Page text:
Tuesday, April 5, 2016

Native American Biographies: At Little Big Horn

Crazy Horse and Sitting Bull are well known for their exploits at Little Big Horn.  They were the leaders of the Native American Forces.  Different sources have different stories of Sitting Bull's participation.  He had been involved in a Sun Dance, and was weakened.  As a result of the dance, he saw the Federals coming and new the Native people would have a great victory.  However because he was weaker, some sources feel he was not involved directly.  However this is likely not true.  However many more Native Americans were involved, some fighting for General George Armstrong Custer, and others as part of the Cheyenne-Sioux alliance that opposed him.  Shoshone and Creek warriors served as scouts for Custer.
Bloody Knife: Although a Hunkpapa Sioux, Bloody Knife fought with Custer and met his death in this battle.  Bloody knife was actually considered to be of mixed blood (his mother was Arikara) and was taunted by his peers.  Consequently he grew up with his mother's tribe and a hatred of the Sioux.  At one point serving as a scout, he brought the federals to Gall's camp.  Gall was wounded, but Bloody Knife was not allowed to finish him.
At Little Big Horn, Bloody Knife was worried about the numbers of enemy and advised against attack.  However he was in the advance group, and was killed by a one of Gall's warriors.  The Sioux displayed his head in victory.
Rain in the Face, also Hunkpapa Sioux, was fighting with Sitting Bull.  His names comes from an incident when blood streaked with war paint and smeared and streaked on his face.  He had been arrested for the murder of a white surgeon.  However he was allowed to escape and was at Little Big Horn.  He is credited with killing General Custer.  After the battle he fled to Canada with Sitting Bull, and later came back to reservation life.
White Man Runs Him was Crow.  He was Custer's chief scout.  He and other scouts with him observed and reported the location of a large Indian camp and the stage was set for Custer's attack.  His actual participation during the battle is not clear, but after passing away he was reburied in the Little Bighorn Battlefield Cemetery.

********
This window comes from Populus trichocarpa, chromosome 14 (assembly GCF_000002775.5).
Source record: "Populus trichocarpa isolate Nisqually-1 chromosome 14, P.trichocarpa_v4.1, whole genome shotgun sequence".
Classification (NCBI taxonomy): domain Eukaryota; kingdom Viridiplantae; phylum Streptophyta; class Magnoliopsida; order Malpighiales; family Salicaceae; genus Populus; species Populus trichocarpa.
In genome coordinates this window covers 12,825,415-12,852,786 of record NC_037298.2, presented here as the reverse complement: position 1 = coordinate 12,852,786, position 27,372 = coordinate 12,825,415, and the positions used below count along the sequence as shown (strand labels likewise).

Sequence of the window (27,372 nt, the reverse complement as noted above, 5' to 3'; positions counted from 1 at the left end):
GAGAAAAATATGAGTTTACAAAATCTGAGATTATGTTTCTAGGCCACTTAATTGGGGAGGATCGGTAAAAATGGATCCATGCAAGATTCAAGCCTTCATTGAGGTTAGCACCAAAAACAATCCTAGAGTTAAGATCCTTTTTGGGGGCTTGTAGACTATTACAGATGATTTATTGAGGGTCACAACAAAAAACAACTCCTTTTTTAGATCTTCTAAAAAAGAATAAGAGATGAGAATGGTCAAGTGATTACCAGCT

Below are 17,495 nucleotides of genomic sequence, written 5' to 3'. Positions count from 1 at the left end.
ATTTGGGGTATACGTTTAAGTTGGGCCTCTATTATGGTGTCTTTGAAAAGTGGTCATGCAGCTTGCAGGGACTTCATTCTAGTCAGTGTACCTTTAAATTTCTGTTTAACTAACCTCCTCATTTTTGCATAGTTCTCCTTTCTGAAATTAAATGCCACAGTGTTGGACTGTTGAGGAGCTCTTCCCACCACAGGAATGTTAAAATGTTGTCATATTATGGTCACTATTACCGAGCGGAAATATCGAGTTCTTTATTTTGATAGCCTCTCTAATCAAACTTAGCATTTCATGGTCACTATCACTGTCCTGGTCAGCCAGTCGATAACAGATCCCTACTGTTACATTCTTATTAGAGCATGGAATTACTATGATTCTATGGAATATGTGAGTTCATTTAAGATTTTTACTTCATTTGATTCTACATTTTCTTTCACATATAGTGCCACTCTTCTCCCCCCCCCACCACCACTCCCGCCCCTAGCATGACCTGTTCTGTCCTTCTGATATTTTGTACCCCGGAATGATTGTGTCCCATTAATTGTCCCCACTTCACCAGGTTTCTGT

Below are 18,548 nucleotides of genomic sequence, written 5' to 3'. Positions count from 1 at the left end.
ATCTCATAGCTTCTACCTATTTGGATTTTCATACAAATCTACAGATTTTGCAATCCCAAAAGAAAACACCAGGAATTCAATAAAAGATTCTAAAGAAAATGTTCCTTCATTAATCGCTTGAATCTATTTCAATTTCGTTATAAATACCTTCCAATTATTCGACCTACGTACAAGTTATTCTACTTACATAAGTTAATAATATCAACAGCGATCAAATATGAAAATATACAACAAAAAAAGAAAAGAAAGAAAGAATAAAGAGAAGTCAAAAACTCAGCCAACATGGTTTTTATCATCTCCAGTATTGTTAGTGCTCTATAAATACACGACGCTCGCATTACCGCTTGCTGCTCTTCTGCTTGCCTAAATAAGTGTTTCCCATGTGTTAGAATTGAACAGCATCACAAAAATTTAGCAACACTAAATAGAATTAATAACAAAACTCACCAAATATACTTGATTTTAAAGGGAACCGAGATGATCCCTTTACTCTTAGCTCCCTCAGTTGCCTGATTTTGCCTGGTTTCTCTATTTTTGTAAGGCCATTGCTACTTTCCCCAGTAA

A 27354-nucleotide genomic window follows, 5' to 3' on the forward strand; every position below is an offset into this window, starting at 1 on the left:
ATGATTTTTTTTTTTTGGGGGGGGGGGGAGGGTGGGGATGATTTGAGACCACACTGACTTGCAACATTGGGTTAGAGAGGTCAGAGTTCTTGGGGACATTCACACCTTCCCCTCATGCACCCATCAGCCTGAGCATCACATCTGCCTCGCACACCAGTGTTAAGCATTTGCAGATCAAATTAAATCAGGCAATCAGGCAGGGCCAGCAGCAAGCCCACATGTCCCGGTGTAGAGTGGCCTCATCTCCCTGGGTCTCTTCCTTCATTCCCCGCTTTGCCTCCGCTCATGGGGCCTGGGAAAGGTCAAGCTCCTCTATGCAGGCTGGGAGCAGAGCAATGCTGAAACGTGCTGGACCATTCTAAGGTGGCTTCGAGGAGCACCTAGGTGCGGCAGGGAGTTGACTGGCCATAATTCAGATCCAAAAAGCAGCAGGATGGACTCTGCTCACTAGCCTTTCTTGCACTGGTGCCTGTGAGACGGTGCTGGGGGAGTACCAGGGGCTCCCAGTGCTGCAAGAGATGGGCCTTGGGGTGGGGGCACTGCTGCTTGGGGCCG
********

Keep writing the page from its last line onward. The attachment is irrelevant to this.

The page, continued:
Kicking Bear, Hump and Short Bull were all at Little Big Horn.  Little Bear was especially prominent in repulsing the initial attack by Major Marcus Reno.  He along with Bad Heart Bull (father of the historian Amos Bad Heart Bull) helped turn back the initial assault of Major Marcus Reno.  After, Reno's men were in retreat with Indian Warriors chasing them, taking coup and killing them.
Gall was credited with being the architect of the native American war strategy at Little Big Horn.  He was a contemporary and ally of Sitting Bull.  They grew up together, although Gall was a few years younger.  He had been wounded badly when tracked to his camp.  A bayonet went through him, but he was too stubborn to die.  His greatest exploits were at Little Big Horn.  He helped repulse the initial attack from Reno, but also suspected a two pronged attack, and searched for the other attack and in finding it reported to the camp, Sitting Bull and Crazy Horse, so defenses were ready for Custer's move.  He and his men were able to put blistering flanking fire into the Federal Calvary.  After Little Big Horn, Gall and his people went north to Canada with Sitting Bull.  However he returned before Sitting Bull because of the lack of food.  He was determined to live the reservation life, and lived as a farmer.  He became friendly with Indian Agent McLaughlin and in this parted with Sitting Bull.  He represented his people in Washington on several occasions.  He was also appointed an Indian judge on the Sand Hill Reservation.  John Grass fought with Gall.
Curly was another of Custer's scouts.  He was Crow.  He was recruited to scout for Custer in the Yellowstone expedition when he was 17.  His escape from death caused controversy.  He says he stayed with the battle until all seemed hopeless.  He then tied his hair back like a Sioux, wrapped himself in a Sioux blanket, and left the battle field undetected.  He reported the results to a supply boat on the Yellowstone River.  Other scouts tell a different story, saying they were held back, and watched the battle from a distance.  When he died in 1923 he was buried at the National Cemetery on the Custer Battlefield.

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